Around The AFC East: New York Jets

Time for part 2 of this week's installment of ATAFCE.

And now we welcome in Brian Bassett of The Jets Blog:

Matty I: I was just checking in at your site and I saw you defending the idea that the Jets can win 10 games in '08.  Personally, I see the Jets at 8-8 (at best).  So make your case to me and to Dolphin fans as to why the Jets can win 10+ games this season.

Brian B: Well ... they go to the playoffs in every even numbered year, so they're due!  :)  Seriously, I'm no Ben Matlock, but I'll do my best to make my case here. 

In 2006, the team that had an easy record and went to the playoffs still had many needs: 

1) A shutdown corner
2) A better linebacking corp (inside and out)
3) Another legitimate receiver to eventually replace Coles
4) Mid-term upgrades to the offensive line
5) Building a true 3-4 line rather than a 3-4/4-3 hybrid that could stop the run

Since then the team has

1) Drafted Darrelle Revis in 2007, an emerging shutdown corner
2) Drafted David Harris in 2007, who's projected numbers last season as a 16 game starter would have been better than Patrick Willis' along with adding free agent linebacker Calvin Pace and 2008 draftee Vernon Gholston
3) Drafted TE (not a traditional blocking TE though granted) Dustin Keller in 2008 creating a mismatch in the slot/flank without displacing Laveranues Coles ... yet.
4) Added LG Alan Faneca, arguably the best non-franchised free agent in 2008 along with Damien Woody to replace the abysmal Anthony Clement at RT
5) Added Kenyon Coleman to the RDE in 2007, along with Kris Jenkins in 2008 at Nose Tackle.

Last year the loss of LG Pete Kendall ... just one player ... but "the last straw" exposed a lot of the Jets' weaknesses, which continued to spiral the situation out of control.  The team's foolish contract dispute with Pete Kendall over a million dollars got Pennington injured in Week 1 against the Patriots, which caused the offense to sputter (not enough first downs) and which exposed the transitioning defense horribly, where they stayed on the field too long (not enough third down stops) without sustained drives from the offense helping them out.  The team eventually went to backup Kellen Clemens to give the kid QB more experience, and it got even worse for a time, while he scrambled from pass-rushers, and got knocked around more than most any QB in the league last season.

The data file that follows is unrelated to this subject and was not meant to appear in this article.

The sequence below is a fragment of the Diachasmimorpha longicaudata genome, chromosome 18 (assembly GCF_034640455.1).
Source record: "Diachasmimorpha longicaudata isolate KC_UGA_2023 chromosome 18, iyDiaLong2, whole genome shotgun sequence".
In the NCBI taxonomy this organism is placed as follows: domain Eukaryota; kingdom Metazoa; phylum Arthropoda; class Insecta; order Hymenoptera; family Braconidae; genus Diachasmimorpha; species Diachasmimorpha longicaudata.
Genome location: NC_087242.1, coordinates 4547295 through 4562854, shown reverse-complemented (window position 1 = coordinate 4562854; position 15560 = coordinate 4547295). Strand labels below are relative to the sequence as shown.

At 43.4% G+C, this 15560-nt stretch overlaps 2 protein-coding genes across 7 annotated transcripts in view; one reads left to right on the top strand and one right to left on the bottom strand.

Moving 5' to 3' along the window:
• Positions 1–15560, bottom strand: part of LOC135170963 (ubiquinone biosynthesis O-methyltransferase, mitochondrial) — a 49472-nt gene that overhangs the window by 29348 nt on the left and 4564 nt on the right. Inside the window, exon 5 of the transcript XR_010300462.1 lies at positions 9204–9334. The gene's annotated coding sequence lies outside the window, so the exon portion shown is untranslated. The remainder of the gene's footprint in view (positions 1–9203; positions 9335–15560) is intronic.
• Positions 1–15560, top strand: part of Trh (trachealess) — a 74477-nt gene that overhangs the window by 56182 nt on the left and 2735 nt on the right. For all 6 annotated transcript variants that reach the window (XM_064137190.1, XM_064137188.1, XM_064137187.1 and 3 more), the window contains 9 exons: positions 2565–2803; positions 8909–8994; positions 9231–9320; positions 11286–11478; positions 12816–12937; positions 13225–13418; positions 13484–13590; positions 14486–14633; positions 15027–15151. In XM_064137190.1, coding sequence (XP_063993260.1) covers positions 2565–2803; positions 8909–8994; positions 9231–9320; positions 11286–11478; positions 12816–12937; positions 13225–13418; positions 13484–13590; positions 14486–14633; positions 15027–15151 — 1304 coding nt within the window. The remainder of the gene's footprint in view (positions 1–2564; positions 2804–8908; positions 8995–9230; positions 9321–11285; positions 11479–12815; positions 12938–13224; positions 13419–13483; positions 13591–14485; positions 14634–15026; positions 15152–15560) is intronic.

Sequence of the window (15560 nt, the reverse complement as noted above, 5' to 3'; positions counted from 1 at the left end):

Over the past three offseasons, the organization has spent a lot of resources putting the players in place to reflect their desired team through the draft, free-agency, cutting and trading players, etc.  This offseason has now put a team in place that the front office has felt the most confident in for the first time in three years.  There's a few things to note first stats-wise.  The Jets lost 7 of their 12 games in 2007 by less than 7 points, and coupled with that, the team reversed their 2006 numbers around converting third downs (sustained drives) on offense and defense (third down stops). 

With upgrades at five starting positions on the team from last season, the third down conversion trend could change in 2008, leading to more sustained drives and defensive stops, leading to closer games, leading to more wins.  I'm no numbers guru, but if the team's upgrades can cause just half of those close games to be wins, that puts them at 7 wins already on that fact alone.  It's the other 2-3 wins that will be harder to come by.

Looking at the schedule, with the roster moves made in the offseason, I see the team as slight better than .500, with a chance to stretch it slighty.  I'd say that playoffs aren't out of the question, but things have to fall right.  Most notably:

  1. Starting off the season well.  The team faces NE & SD in Weeks 2 & 3, they need to win one of those weeks to be a contender.
  2. The team needs to at least .500 in the division ... no small feat with the Patriots coming off a 16-0 season, along with a strengthened Buffalo and Miami teams from last season.

My Take: I follow Brian's logic here and it makes a lot of sense.  But football doesn't follow logic.  A lot of times prior to the start of seasons, I'll do the same thing Brian did above but for the Dolphins.  And I make solid, logical cases as to why the Dolphins will have a record of "x-x."  However, the season never seems to play out that way.  Instead, it's usually my gut which is more accurate.  Like last year, I could make a case for the Dolphins to go 8-8.  Hell, they won 6 games th year before.  So why not, right?  But my gut was warning me all along and I failed to recognize it.  As it turns out, my gut (which screamed 5-11 at best) was much more accurate than my logic.

So with the Jets, my gut is screaming 7 or 8 wins in 2008.  And if I do my own logic, I could probably find a way to get to those 8 or 9 losses that my gut is telling me.  But that's the fun in all this, at this point in the offseason.  This is when we got to discus and debate and argue all we want.  So I think Brian for really giving us a solid explanation of why he thinks the Jets can win 10 games.

And be sure to head over to The Jets Blog for my response to his question.

Back with the conclusion in a little...

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